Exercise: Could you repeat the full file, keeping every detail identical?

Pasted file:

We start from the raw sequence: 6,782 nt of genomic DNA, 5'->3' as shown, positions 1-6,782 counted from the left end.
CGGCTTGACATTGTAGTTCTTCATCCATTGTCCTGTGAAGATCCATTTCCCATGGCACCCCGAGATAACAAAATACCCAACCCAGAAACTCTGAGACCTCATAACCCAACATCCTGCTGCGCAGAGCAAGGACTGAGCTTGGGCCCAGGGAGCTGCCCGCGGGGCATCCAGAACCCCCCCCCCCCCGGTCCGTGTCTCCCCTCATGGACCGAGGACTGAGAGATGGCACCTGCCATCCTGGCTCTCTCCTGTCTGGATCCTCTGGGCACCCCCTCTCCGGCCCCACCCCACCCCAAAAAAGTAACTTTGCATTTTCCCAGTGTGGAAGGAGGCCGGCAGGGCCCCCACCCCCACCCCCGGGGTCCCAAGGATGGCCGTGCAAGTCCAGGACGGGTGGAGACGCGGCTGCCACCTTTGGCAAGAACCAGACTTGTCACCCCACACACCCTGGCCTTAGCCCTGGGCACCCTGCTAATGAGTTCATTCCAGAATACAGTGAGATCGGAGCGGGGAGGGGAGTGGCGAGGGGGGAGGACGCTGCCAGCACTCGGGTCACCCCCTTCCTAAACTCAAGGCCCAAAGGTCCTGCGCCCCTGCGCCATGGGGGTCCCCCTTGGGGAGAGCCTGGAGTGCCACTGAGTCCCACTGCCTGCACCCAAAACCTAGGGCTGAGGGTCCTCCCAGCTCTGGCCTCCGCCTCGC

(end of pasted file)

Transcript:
We start from the raw sequence: 6,782 nt of genomic DNA, 5'->3' as shown, positions 1-6,782 counted from the left end.
CGGCTTGACATTGTAGTTCTTCATCCATTGTCCTGTGAAGATCCATTTCCCATGGCACCCCGAGATAACAAAATACCCAACCCAGAAACTCTGAGACCTCATAACCCAACATCCTGCTGCGCAGAGCAAGGACTGAGCTTGGGCCCAGGGAGCTGCCCGCGGGGCATCCAGAACCCCCCCCCCCCCGGTCCGTGTCTCCCCTCATGGACCGAGGACTGAGAGATGGCACCTGCCATCCTGGCTCTCTCCTGTCTGGATCCTCTGGGCACCCCCTCTCCGGCCCCACCCCACCCCAAAAAAGTAACTTTGCATTTTCCCAGTGTGGAAGGAGGCCGGCAGGGCCCCCACCCCCACCCCCGGGGTCCCAAGGATGGCCGTGCAAGTCCAGGACGGGTGGAGACGCGGCTGCCACCTTTGGCAAGAACCAGACTTGTCACCCCACACACCCTGGCCTTAGCCCTGGGCACCCTGCTAATGAGTTCATTCCAGAATACAGTGAGATCGGAGCGGGGAGGGGAGTGGCGAGGGGGGAGGACGCTGCCAGCACTCGGGTCACCCCCTTCCTAAACTCAAGGCCCAAAGGTCCTGCGCCCCTGCGCCATGGGGGTCCCCCTTGGGGAGAGCCTGGAGTGCCACTGAGTCCCACTGCCTGCACCCAAAACCTAGGGCTGAGGGTCCTCCCAGCTCTGGCCTCCGCCTCGC